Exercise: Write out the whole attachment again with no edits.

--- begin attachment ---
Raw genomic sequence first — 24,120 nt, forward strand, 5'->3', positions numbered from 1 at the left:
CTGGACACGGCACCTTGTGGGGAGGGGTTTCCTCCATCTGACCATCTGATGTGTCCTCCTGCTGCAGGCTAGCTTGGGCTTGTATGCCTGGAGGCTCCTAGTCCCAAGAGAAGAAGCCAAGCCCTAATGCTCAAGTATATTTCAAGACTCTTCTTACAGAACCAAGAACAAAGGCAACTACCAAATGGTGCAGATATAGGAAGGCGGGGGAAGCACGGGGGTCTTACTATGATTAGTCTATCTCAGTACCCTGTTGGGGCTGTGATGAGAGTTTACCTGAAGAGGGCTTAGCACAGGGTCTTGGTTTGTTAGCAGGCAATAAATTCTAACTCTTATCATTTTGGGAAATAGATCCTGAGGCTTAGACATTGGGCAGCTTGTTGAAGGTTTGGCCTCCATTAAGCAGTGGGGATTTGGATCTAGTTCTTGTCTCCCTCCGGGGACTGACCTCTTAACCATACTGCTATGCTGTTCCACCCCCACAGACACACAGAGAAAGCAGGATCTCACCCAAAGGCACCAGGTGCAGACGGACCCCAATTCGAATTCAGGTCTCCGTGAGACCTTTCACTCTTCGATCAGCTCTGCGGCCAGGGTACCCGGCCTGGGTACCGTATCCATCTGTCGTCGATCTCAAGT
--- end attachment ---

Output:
Raw genomic sequence first — 24,120 nt, forward strand, 5'->3', positions numbered from 1 at the left:
CTGGACACGGCACCTTGTGGGGAGGGGTTTCCTCCATCTGACCATCTGATGTGTCCTCCTGCTGCAGGCTAGCTTGGGCTTGTATGCCTGGAGGCTCCTAGTCCCAAGAGAAGAAGCCAAGCCCTAATGCTCAAGTATATTTCAAGACTCTTCTTACAGAACCAAGAACAAAGGCAACTACCAAATGGTGCAGATATAGGAAGGCGGGGGAAGCACGGGGGTCTTACTATGATTAGTCTATCTCAGTACCCTGTTGGGGCTGTGATGAGAGTTTACCTGAAGAGGGCTTAGCACAGGGTCTTGGTTTGTTAGCAGGCAATAAATTCTAACTCTTATCATTTTGGGAAATAGATCCTGAGGCTTAGACATTGGGCAGCTTGTTGAAGGTTTGGCCTCCATTAAGCAGTGGGGATTTGGATCTAGTTCTTGTCTCCCTCCGGGGACTGACCTCTTAACCATACTGCTATGCTGTTCCACCCCCACAGACACACAGAGAAAGCAGGATCTCACCCAAAGGCACCAGGTGCAGACGGACCCCAATTCGAATTCAGGTCTCCGTGAGACCTTTCACTCTTCGATCAGCTCTGCGGCCAGGGTACCCGGCCTGGGTACCGTATCCATCTGTCGTCGATCTCAAGT